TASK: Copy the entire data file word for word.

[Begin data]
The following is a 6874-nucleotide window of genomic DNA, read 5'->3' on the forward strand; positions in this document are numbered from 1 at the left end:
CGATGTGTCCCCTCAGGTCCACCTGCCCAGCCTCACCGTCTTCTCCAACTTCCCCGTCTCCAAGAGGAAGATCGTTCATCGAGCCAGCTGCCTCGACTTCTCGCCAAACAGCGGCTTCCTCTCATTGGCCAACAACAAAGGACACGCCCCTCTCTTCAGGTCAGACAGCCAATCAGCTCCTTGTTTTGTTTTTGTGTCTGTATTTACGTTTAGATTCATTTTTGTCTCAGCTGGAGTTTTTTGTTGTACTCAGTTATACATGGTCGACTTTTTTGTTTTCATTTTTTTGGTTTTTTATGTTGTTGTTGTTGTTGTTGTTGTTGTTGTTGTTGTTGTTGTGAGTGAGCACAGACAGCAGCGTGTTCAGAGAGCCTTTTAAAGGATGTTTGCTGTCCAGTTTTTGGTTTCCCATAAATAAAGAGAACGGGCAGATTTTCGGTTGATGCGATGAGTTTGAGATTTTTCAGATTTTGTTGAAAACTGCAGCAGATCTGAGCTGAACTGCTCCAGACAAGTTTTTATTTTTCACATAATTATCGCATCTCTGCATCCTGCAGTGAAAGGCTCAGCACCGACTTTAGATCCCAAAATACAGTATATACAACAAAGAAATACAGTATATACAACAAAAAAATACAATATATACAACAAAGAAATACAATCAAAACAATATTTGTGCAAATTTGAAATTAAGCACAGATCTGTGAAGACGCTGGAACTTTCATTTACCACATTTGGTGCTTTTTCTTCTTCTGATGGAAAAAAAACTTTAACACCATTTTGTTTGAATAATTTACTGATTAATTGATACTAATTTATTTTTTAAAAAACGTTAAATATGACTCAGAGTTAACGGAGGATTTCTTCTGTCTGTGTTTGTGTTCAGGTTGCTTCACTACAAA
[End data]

The following is a 6874-nucleotide window of genomic DNA, read 5'->3' on the forward strand; positions in this document are numbered from 1 at the left end:
CGATGTGTCCCCTCAGGTCCACCTGCCCAGCCTCACCGTCTTCTCCAACTTCCCCGTCTCCAAGAGGAAGATCGTTCATCGAGCCAGCTGCCTCGACTTCTCGCCAAACAGCGGCTTCCTCTCATTGGCCAACAACAAAGGACACGCCCCTCTCTTCAGGTCAGACAGCCAATCAGCTCCTTGTTTTGTTTTTGTGTCTGTATTTACGTTTAGATTCATTTTTGTCTCAGCTGGAGTTTTTTGTTGTACTCAGTTATACATGGTCGACTTTTTTGTTTTCATTTTTTTGGTTTTTTATGTTGTTGTTGTTGTTGTTGTTGTTGTTGTTGTTGTTGTTGTGAGTGAGCACAGACAGCAGCGTGTTCAGAGAGCCTTTTAAAGGATGTTTGCTGTCCAGTTTTTGGTTTCCCATAAATAAAGAGAACGGGCAGATTTTCGGTTGATGCGATGAGTTTGAGATTTTTCAGATTTTGTTGAAAACTGCAGCAGATCTGAGCTGAACTGCTCCAGACAAGTTTTTATTTTTCACATAATTATCGCATCTCTGCATCCTGCAGTGAAAGGCTCAGCACCGACTTTAGATCCCAAAATACAGTATATACAACAAAGAAATACAGTATATACAACAAAAAAATACAATATATACAACAAAGAAATACAATCAAAACAATATTTGTGCAAATTTGAAATTAAGCACAGATCTGTGAAGACGCTGGAACTTTCATTTACCACATTTGGTGCTTTTTCTTCTTCTGATGGAAAAAAAACTTTAACACCATTTTGTTTGAATAATTTACTGATTAATTGATACTAATTTATTTTTTAAAAAACGTTAAATATGACTCAGAGTTAACGGAGGATTTCTTCTGTCTGTGTTTGTGTTCAGGTTGCTTCACTACAAA